One of the most important lessons business owners must learn is that cash flow is king. It doesn’t matter how much money is coming in the future if you don’t have enough money to deal with your business TODAY. Employees can’t wait on paychecks until your customers pay. Suppliers may not be willing to extend your credit any further and you may not be able to purchase the goods you need in order to deliver to your customer and receive payment.
More businesses fail for lack of cash flow than for lack of revenue or profit. Why?
1. Business owners overestimate income and underestimate expenses.
2. Business owners fail to anticipate a cash shortage and run out of money, forcing them to suspend or cease operations, even though they have active customers.
Entrepreneurs need to understand what their near and intermediate term cash requirements are – and why. How to do this? First make sure you understand the difference between profit and cash flow.
• Profit is the difference between revenue and expenses. Due to accounting rules, there can be timing issues that effect when you recognize revenue and when you receive the cash associated with that revenue. Likewise, similar timing issues can effect when you recognize expenses, as opposed to when you pay the bill.
• Cash flow is the difference between inflows (actual incoming cash) and outflows (actual outgoing cash). Cash inflow is not counted until payment is received and expenses are not calculated until payment is made. Cash flow also includes infusions of working capital from investors or debt financing.
Your challenge this week is to create a simple cash forecast, by month (or week, if you wish) for the next six months. A template to use as a starting point for your cash forecast is available HERE.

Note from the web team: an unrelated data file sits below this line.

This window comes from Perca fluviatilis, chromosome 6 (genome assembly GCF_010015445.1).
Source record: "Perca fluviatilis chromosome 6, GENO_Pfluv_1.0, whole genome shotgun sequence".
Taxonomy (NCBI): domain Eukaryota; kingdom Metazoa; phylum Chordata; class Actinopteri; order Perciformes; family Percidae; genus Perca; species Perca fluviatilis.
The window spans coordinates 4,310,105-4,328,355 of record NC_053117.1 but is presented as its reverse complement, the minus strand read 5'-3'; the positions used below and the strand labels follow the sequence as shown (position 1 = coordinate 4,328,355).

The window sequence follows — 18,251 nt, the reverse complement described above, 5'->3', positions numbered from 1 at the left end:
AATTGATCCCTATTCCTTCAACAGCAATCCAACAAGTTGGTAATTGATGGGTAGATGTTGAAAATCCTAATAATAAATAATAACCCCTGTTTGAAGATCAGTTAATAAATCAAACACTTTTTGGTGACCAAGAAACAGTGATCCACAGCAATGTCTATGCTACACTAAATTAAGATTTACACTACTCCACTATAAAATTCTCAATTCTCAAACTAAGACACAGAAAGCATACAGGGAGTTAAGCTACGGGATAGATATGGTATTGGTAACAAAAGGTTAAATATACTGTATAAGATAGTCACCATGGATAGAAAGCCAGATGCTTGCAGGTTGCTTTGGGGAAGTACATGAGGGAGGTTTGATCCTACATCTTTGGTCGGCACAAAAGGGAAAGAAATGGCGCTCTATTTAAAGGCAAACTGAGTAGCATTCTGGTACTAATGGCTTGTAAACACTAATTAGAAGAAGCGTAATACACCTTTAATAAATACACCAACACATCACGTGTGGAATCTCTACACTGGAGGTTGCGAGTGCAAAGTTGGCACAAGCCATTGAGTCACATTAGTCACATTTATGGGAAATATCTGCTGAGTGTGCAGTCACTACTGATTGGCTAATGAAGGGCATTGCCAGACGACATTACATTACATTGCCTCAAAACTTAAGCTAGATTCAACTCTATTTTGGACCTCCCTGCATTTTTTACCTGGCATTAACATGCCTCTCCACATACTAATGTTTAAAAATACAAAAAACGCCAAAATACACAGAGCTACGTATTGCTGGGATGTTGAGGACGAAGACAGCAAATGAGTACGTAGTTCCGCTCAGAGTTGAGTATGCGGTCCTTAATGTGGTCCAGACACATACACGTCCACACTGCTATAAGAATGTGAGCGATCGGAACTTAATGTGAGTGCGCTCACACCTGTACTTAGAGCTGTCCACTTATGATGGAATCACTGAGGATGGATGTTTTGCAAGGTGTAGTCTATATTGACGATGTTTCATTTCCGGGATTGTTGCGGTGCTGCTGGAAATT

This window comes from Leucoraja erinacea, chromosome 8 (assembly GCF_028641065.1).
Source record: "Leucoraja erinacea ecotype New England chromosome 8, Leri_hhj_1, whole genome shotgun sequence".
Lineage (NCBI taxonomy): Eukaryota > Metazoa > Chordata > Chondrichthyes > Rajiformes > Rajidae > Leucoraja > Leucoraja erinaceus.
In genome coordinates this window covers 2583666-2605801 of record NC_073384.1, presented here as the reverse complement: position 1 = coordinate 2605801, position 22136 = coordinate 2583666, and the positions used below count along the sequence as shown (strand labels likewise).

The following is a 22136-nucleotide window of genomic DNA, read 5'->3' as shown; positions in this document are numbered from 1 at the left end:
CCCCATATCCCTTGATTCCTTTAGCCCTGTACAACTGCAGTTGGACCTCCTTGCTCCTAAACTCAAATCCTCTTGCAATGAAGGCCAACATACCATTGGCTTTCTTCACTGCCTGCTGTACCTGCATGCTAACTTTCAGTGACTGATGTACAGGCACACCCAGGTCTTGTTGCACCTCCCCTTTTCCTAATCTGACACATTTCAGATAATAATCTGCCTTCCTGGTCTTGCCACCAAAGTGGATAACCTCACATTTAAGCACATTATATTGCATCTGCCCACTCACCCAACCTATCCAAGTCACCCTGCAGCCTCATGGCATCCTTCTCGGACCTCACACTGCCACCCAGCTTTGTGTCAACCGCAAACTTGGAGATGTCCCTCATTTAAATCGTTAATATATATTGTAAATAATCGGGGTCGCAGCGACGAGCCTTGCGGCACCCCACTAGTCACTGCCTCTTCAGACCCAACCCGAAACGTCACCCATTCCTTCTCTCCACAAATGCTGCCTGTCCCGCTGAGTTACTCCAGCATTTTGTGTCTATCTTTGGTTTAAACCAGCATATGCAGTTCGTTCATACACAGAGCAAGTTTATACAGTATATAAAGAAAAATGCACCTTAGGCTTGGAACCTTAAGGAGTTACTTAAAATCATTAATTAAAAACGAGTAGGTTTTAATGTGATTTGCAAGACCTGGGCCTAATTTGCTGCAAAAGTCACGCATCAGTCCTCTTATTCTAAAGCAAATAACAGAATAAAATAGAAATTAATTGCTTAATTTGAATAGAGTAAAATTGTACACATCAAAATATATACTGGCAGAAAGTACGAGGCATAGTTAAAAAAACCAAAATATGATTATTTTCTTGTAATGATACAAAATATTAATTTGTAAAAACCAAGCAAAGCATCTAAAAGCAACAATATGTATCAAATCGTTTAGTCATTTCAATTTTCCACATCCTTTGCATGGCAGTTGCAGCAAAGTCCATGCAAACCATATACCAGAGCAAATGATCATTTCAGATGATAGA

1. Start with the amount of cash on hand – your current bank account balance(s) plus actual currency and coin.
2. Make a list of anticipated inflows – customer payments, collection on bad debts, interest or investment earnings, etc. List not only the amount, but also when it will be coming in.
3. Make a similar list of anticipated outflows – payroll, monthly overhead, payments on accounts payable or other debt, taxes payable or set aside for future payment, equipment purchases, marketing expenses, etc.
Assemble this into a simple Excel spreadsheet that you review with your management team on a consistent basis. If at any point you see you have a negative cash balance, you have a potential problem that you need to address immediately.
The time periods whereby management measures this can vary – if there are serious liquidity issues it may be necessary to project forward by week, otherwise by month or even by quarter may be sufficient. This should be monitored carefully by all appropriate members of senior management so that if cash issues appear on the horizon concrete steps can be taken to address them.
If you have any questions or feedback, please contact me.
“With the past, I have nothing to do; nor with the future. I live now.”
– Ralph Waldo Emerson
Sometimes being a leader means feeling overworked and overwhelmed. How often do you find yourself driving while talking on the phone? Sitting in a meeting while your mind is mulling over another issue? Checking your emails while on a phone call?